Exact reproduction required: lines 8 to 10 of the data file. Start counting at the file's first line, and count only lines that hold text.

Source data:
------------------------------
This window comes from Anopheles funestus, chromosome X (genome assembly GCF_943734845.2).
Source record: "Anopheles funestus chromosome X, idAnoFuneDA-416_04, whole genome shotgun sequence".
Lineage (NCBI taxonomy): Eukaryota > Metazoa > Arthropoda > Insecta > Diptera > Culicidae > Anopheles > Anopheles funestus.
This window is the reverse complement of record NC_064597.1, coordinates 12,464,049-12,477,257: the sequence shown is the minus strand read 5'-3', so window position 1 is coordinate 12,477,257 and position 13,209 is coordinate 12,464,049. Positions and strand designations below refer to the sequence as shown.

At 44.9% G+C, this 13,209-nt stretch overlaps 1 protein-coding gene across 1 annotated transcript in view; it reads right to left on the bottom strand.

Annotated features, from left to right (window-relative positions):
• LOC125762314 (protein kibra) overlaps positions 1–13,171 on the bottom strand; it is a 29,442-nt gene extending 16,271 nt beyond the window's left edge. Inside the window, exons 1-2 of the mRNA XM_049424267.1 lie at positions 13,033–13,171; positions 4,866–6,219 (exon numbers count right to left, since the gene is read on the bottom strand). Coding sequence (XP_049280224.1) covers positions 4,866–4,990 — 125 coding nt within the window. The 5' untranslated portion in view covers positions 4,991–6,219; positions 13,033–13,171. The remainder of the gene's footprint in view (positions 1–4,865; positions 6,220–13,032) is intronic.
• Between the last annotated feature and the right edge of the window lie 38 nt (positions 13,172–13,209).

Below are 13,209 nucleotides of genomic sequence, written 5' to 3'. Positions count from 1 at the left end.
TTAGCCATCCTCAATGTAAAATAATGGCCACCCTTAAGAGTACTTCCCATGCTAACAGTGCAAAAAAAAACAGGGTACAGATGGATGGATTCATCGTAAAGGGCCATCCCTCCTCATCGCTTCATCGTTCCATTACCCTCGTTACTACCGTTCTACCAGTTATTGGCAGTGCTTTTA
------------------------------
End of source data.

• Between the last annotated feature and the right edge of the window lie 38 nt (positions 13,172–13,209).

Below are 13,209 nucleotides of genomic sequence, written 5' to 3'. Positions count from 1 at the left end.
TTAGCCATCCTCAATGTAAAATAATGGCCACCCTTAAGAGTACTTCCCATGCTAACAGTGCAAAAAAAAACAGGGTACAGATGGATGGATTCATCGTAAAGGGCCATCCCTCCTCATCGCTTCATCGTTCCATTACCCTCGTTACTACCGTTCTACCAGTTATTGGCAGTGCTTTTA